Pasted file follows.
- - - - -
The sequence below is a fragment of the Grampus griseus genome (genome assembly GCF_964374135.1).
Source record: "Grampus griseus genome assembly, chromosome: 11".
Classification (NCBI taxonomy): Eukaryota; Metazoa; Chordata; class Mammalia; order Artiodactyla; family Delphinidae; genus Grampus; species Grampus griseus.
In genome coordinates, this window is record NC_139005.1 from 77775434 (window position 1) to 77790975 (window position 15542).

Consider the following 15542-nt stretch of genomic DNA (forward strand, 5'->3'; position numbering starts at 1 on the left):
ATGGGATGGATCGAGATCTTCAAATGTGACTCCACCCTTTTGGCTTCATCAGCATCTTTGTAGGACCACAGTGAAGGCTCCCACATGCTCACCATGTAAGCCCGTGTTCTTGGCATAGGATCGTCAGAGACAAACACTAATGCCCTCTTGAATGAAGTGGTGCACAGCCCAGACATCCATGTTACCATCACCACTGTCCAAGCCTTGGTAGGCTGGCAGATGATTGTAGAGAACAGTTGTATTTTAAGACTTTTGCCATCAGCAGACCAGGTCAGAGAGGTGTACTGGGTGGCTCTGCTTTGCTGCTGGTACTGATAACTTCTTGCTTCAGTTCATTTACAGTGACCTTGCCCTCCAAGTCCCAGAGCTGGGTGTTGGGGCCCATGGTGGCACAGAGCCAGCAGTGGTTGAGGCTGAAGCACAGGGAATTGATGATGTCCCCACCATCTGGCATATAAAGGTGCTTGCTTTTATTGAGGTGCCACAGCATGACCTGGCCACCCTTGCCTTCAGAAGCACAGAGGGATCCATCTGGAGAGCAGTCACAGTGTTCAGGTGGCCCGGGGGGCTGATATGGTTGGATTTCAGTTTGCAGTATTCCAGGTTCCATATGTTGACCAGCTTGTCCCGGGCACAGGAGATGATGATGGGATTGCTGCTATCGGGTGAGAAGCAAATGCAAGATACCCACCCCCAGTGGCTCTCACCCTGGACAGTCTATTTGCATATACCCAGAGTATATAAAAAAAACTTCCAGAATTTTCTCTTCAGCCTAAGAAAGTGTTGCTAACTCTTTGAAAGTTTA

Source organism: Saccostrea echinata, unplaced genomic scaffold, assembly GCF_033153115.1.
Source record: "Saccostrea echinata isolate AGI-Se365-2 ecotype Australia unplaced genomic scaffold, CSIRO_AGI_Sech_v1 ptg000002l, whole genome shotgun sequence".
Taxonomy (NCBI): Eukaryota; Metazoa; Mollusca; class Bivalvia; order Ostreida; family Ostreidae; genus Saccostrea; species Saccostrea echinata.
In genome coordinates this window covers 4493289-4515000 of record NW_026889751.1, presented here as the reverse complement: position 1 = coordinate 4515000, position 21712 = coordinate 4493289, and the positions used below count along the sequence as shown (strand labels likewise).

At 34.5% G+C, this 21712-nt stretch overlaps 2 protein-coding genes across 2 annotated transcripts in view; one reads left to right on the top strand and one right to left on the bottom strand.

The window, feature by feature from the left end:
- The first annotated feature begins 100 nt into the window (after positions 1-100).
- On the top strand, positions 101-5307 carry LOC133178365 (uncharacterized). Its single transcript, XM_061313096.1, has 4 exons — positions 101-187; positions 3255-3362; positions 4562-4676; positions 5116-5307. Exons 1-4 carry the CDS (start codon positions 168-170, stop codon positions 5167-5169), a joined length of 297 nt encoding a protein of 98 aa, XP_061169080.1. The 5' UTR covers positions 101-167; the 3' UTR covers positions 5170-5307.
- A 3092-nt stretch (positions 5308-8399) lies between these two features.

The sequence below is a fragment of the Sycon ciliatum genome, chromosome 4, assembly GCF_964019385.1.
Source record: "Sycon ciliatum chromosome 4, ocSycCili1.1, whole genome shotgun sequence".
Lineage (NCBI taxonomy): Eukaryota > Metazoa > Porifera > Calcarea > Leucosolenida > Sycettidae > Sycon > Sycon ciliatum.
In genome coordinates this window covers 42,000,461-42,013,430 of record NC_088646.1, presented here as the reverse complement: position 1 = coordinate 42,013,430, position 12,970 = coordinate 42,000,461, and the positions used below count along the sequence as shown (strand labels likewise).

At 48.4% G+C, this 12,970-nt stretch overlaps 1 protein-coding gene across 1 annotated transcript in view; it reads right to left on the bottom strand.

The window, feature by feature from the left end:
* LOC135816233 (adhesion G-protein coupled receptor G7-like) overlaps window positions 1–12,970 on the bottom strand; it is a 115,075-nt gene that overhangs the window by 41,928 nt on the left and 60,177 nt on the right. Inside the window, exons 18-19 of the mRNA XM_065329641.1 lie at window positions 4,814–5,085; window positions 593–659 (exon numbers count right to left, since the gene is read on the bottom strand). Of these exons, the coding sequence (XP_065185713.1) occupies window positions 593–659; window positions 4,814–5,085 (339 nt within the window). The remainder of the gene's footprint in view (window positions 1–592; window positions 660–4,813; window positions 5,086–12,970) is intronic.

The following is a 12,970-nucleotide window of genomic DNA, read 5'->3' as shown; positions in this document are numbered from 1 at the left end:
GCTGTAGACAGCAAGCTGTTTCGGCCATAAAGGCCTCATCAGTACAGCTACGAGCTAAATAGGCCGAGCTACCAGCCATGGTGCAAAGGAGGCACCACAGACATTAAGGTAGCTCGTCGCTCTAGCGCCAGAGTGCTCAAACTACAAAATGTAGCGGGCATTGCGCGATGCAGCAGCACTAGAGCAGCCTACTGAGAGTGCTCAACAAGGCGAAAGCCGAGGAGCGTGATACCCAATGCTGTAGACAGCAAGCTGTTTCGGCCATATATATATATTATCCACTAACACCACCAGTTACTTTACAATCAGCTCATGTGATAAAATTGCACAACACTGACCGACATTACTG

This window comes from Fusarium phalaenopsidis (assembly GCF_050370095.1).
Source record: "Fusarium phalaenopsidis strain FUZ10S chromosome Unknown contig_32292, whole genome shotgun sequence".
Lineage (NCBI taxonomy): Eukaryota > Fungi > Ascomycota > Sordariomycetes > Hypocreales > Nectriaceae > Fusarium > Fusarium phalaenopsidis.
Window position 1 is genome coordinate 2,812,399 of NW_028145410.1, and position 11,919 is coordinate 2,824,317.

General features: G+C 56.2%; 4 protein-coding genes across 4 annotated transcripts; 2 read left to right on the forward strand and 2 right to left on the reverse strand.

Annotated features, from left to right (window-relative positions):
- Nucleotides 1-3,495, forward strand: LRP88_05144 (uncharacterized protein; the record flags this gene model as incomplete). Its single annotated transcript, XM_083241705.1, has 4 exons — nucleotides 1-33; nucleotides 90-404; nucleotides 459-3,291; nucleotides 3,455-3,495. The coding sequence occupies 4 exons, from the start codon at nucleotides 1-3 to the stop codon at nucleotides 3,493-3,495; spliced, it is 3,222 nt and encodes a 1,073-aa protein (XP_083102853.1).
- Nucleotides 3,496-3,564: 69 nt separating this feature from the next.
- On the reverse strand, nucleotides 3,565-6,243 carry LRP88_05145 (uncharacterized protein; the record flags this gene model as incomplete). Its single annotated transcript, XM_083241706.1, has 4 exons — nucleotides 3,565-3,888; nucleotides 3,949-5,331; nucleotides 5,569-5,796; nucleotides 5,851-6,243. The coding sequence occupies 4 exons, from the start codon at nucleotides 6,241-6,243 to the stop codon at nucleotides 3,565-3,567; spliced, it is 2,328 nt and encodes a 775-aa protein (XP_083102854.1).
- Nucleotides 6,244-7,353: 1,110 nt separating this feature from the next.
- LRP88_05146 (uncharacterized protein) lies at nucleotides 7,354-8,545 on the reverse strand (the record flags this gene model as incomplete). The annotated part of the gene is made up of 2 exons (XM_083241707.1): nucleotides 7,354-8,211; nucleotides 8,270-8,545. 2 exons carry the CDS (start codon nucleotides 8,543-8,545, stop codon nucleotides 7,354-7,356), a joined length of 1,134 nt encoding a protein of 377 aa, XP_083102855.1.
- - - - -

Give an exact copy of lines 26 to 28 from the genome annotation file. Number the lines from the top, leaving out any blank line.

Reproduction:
Source record: "Fusarium phalaenopsidis strain FUZ10S chromosome Unknown contig_32292, whole genome shotgun sequence".
Lineage (NCBI taxonomy): Eukaryota > Fungi > Ascomycota > Sordariomycetes > Hypocreales > Nectriaceae > Fusarium > Fusarium phalaenopsidis.
Window position 1 is genome coordinate 2,812,399 of NW_028145410.1, and position 11,919 is coordinate 2,824,317.